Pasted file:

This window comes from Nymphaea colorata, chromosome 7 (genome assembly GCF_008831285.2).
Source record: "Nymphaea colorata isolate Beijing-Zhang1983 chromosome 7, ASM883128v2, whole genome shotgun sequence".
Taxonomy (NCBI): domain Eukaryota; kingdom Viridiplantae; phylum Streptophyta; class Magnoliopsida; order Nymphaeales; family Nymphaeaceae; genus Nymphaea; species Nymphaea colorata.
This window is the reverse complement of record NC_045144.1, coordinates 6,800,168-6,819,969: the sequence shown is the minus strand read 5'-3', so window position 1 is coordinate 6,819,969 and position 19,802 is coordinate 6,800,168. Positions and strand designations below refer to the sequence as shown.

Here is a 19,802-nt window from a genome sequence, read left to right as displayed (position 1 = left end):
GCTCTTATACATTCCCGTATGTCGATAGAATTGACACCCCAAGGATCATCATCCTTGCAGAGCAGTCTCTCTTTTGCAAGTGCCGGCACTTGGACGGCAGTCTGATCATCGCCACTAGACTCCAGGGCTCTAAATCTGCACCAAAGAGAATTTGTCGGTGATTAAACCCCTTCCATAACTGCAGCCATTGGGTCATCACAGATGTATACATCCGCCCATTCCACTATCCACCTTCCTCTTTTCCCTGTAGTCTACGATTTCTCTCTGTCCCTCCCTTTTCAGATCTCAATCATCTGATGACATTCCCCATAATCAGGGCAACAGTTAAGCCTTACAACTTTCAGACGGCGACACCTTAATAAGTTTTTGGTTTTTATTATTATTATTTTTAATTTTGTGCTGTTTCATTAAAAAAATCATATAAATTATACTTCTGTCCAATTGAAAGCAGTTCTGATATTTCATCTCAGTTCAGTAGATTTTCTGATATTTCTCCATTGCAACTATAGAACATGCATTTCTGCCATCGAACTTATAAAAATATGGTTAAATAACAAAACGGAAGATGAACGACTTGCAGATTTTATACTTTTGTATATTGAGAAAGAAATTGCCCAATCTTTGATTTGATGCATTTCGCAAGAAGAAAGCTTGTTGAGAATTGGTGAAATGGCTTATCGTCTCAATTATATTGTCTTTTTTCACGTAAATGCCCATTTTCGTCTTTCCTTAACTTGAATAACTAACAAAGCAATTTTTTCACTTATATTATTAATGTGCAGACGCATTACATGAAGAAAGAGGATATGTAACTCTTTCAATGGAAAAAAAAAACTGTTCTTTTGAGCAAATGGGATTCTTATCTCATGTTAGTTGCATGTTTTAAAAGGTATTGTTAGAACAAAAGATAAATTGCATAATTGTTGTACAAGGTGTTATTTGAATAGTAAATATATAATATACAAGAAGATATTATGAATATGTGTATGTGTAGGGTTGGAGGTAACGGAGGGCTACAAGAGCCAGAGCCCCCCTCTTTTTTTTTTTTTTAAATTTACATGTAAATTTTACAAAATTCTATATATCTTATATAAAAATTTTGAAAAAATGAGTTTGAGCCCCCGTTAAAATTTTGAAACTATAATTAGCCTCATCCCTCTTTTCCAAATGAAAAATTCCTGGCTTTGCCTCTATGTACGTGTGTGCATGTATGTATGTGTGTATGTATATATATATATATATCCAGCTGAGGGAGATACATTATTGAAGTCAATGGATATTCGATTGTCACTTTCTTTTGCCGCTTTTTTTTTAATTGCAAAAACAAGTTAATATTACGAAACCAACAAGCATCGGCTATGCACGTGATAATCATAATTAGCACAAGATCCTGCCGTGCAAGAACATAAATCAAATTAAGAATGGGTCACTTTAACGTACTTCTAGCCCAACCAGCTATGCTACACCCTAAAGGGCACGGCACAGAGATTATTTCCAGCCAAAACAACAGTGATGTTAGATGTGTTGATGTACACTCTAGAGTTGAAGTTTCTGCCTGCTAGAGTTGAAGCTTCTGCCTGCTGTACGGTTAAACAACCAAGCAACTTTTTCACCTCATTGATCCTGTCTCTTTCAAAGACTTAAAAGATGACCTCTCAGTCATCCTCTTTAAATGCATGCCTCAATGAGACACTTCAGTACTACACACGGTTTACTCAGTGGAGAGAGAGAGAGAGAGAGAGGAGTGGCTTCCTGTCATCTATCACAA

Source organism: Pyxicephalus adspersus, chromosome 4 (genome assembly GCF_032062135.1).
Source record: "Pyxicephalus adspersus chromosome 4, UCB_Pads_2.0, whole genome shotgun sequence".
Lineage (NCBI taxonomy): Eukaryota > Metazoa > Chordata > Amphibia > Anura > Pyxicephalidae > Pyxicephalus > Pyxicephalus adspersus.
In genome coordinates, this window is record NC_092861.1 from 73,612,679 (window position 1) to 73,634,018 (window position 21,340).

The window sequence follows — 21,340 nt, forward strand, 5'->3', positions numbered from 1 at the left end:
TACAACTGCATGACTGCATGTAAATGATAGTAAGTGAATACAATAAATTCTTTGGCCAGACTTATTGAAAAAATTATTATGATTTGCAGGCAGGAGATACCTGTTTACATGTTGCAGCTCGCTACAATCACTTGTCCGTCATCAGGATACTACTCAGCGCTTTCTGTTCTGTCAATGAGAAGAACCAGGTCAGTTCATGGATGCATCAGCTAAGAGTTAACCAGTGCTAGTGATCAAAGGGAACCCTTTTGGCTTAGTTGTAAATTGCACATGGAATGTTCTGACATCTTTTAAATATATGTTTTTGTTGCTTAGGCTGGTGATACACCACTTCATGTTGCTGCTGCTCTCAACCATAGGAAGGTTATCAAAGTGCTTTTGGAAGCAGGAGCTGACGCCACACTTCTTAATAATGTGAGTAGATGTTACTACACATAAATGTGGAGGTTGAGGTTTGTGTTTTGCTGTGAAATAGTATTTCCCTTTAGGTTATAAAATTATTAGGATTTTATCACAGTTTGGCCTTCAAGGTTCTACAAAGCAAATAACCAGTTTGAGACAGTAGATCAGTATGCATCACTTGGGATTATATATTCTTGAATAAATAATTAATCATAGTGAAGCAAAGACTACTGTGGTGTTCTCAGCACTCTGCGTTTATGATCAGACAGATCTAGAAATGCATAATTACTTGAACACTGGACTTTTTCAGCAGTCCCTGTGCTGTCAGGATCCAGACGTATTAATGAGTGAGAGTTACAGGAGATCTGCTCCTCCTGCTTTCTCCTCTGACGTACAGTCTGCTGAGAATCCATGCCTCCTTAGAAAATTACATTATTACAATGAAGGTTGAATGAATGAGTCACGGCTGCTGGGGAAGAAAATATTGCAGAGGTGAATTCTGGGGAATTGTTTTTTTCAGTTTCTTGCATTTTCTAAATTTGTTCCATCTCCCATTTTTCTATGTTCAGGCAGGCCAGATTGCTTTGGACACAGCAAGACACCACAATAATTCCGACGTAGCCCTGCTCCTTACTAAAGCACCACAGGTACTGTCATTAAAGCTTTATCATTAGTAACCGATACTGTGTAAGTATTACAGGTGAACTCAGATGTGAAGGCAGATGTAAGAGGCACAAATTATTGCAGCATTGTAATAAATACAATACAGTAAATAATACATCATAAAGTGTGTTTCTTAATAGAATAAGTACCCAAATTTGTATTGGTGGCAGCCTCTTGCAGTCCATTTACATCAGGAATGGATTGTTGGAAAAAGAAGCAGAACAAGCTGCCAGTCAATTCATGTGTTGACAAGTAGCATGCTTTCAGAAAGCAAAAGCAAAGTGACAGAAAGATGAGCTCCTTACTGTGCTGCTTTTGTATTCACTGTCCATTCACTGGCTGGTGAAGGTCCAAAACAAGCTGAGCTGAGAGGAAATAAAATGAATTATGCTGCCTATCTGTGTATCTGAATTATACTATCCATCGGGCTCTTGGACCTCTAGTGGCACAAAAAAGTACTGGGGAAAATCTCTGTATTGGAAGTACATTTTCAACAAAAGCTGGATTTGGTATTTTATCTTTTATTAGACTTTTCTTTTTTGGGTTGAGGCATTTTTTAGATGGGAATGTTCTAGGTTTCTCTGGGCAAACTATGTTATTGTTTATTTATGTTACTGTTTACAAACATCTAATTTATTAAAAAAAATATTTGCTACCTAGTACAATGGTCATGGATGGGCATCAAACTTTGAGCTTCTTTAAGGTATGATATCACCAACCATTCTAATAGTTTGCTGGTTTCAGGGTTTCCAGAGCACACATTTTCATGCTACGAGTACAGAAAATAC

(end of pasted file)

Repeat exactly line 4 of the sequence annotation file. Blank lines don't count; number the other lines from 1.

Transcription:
This window is the reverse complement of record NC_045144.1, coordinates 6,800,168-6,819,969: the sequence shown is the minus strand read 5'-3', so window position 1 is coordinate 6,819,969 and position 19,802 is coordinate 6,800,168. Positions and strand designations below refer to the sequence as shown.